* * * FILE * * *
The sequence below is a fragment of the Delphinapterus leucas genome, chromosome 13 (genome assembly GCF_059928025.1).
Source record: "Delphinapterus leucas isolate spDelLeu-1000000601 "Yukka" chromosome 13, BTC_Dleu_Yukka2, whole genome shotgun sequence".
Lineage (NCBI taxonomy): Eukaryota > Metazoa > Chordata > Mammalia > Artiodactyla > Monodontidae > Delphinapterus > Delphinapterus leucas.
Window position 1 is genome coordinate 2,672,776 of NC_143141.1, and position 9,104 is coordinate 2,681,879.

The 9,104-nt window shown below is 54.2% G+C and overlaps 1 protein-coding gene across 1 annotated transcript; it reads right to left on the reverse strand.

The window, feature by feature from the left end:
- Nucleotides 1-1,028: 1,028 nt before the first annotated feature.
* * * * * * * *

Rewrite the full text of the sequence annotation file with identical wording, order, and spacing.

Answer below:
The sequence below is a fragment of the Delphinapterus leucas genome, chromosome 13 (genome assembly GCF_059928025.1).
Source record: "Delphinapterus leucas isolate spDelLeu-1000000601 "Yukka" chromosome 13, BTC_Dleu_Yukka2, whole genome shotgun sequence".
Lineage (NCBI taxonomy): Eukaryota > Metazoa > Chordata > Mammalia > Artiodactyla > Monodontidae > Delphinapterus > Delphinapterus leucas.
Window position 1 is genome coordinate 2,672,776 of NC_143141.1, and position 9,104 is coordinate 2,681,879.

The 9,104-nt window shown below is 54.2% G+C and overlaps 1 protein-coding gene across 1 annotated transcript; it reads right to left on the reverse strand.

The window, feature by feature from the left end:
- Nucleotides 1-1,028: 1,028 nt before the first annotated feature.